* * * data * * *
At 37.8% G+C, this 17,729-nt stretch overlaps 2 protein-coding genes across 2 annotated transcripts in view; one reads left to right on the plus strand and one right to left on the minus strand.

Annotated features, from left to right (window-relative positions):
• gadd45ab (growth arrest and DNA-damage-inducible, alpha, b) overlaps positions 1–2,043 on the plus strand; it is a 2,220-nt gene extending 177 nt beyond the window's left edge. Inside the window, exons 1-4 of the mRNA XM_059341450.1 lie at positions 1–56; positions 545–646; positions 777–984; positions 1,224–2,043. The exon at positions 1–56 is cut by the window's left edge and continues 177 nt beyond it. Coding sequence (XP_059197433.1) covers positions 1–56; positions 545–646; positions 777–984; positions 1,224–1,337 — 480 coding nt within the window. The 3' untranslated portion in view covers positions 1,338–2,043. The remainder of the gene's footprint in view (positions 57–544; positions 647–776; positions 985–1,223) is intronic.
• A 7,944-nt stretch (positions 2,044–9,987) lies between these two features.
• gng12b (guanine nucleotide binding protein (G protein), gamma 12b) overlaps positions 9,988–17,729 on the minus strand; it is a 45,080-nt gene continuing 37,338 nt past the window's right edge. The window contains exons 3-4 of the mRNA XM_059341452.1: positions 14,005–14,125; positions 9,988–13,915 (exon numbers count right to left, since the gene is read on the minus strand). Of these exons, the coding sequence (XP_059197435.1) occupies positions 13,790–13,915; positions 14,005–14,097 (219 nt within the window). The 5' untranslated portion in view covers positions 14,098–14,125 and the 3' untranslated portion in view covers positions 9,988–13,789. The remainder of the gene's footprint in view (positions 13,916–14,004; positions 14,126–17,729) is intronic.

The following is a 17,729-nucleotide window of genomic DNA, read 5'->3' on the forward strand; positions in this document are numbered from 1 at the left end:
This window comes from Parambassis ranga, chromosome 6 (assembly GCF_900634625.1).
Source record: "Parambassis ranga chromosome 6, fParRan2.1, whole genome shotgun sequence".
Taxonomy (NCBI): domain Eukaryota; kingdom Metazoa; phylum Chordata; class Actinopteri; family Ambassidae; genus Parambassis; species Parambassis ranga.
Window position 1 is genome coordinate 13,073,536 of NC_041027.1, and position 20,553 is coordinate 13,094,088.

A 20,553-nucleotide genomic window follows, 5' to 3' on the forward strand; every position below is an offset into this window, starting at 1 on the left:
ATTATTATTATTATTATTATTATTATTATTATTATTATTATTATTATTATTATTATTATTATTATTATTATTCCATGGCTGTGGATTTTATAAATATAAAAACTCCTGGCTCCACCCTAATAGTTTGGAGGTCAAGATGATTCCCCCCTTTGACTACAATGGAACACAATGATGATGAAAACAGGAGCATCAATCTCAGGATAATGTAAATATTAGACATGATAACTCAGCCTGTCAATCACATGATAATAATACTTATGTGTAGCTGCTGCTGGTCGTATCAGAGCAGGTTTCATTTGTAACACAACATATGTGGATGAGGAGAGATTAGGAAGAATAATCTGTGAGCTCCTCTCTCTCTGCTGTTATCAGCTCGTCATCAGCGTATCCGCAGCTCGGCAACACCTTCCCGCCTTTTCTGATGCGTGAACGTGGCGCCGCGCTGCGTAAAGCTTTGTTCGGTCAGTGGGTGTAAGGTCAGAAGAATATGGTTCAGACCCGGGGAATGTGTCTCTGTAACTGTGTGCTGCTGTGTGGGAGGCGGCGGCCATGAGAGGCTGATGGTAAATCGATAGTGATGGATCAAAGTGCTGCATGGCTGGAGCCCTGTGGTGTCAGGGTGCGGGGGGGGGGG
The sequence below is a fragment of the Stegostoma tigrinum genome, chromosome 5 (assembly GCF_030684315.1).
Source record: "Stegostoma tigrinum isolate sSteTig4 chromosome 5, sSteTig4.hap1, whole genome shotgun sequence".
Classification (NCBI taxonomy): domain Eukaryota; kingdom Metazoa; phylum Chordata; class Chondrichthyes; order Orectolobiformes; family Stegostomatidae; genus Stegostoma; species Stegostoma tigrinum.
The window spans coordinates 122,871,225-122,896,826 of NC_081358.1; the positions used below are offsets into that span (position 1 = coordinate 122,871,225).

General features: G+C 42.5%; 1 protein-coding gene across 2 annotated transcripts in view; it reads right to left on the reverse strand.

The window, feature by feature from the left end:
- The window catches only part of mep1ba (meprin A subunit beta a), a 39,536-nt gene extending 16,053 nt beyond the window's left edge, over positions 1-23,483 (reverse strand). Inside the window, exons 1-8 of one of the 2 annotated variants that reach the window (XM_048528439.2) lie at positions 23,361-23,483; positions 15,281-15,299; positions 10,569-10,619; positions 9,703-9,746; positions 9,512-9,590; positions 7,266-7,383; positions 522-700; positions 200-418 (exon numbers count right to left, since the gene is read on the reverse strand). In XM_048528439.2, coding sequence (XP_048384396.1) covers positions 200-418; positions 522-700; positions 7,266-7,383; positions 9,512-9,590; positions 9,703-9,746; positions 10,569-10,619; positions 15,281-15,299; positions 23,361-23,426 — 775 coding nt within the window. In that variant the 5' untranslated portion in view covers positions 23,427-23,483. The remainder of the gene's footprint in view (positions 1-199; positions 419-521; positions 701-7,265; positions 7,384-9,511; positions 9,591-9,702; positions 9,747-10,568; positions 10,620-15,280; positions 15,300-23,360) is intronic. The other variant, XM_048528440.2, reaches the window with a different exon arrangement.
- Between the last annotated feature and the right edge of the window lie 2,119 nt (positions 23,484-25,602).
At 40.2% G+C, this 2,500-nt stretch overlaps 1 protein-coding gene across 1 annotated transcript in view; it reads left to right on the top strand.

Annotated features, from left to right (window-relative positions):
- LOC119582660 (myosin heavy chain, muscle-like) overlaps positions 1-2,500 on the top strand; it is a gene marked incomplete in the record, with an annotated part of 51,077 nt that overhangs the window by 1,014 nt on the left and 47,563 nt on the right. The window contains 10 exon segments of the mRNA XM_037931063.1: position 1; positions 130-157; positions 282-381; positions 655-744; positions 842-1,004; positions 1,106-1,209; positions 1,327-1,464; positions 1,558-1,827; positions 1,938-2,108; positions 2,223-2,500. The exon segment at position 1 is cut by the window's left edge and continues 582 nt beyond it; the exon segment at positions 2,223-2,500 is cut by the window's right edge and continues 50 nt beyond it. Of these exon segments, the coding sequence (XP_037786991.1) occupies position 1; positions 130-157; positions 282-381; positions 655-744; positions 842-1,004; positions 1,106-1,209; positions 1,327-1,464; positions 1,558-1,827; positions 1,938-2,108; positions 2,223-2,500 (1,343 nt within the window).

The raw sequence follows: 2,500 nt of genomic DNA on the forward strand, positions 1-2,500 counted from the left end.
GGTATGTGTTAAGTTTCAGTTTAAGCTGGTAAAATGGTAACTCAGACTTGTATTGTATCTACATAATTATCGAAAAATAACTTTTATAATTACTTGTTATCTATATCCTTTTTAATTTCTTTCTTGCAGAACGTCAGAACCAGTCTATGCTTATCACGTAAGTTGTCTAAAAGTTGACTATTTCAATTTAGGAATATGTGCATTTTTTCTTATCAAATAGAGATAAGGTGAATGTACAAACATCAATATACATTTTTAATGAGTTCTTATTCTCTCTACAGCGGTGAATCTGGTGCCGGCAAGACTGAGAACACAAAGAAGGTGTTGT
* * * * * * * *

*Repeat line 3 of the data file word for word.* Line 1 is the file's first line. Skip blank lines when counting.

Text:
• gadd45ab (growth arrest and DNA-damage-inducible, alpha, b) overlaps positions 1–2,043 on the plus strand; it is a 2,220-nt gene extending 177 nt beyond the window's left edge. Inside the window, exons 1-4 of the mRNA XM_059341450.1 lie at positions 1–56; positions 545–646; positions 777–984; positions 1,224–2,043. The exon at positions 1–56 is cut by the window's left edge and continues 177 nt beyond it. Coding sequence (XP_059197433.1) covers positions 1–56; positions 545–646; positions 777–984; positions 1,224–1,337 — 480 coding nt within the window. The 3' untranslated portion in view covers positions 1,338–2,043. The remainder of the gene's footprint in view (positions 57–544; positions 647–776; positions 985–1,223) is intronic.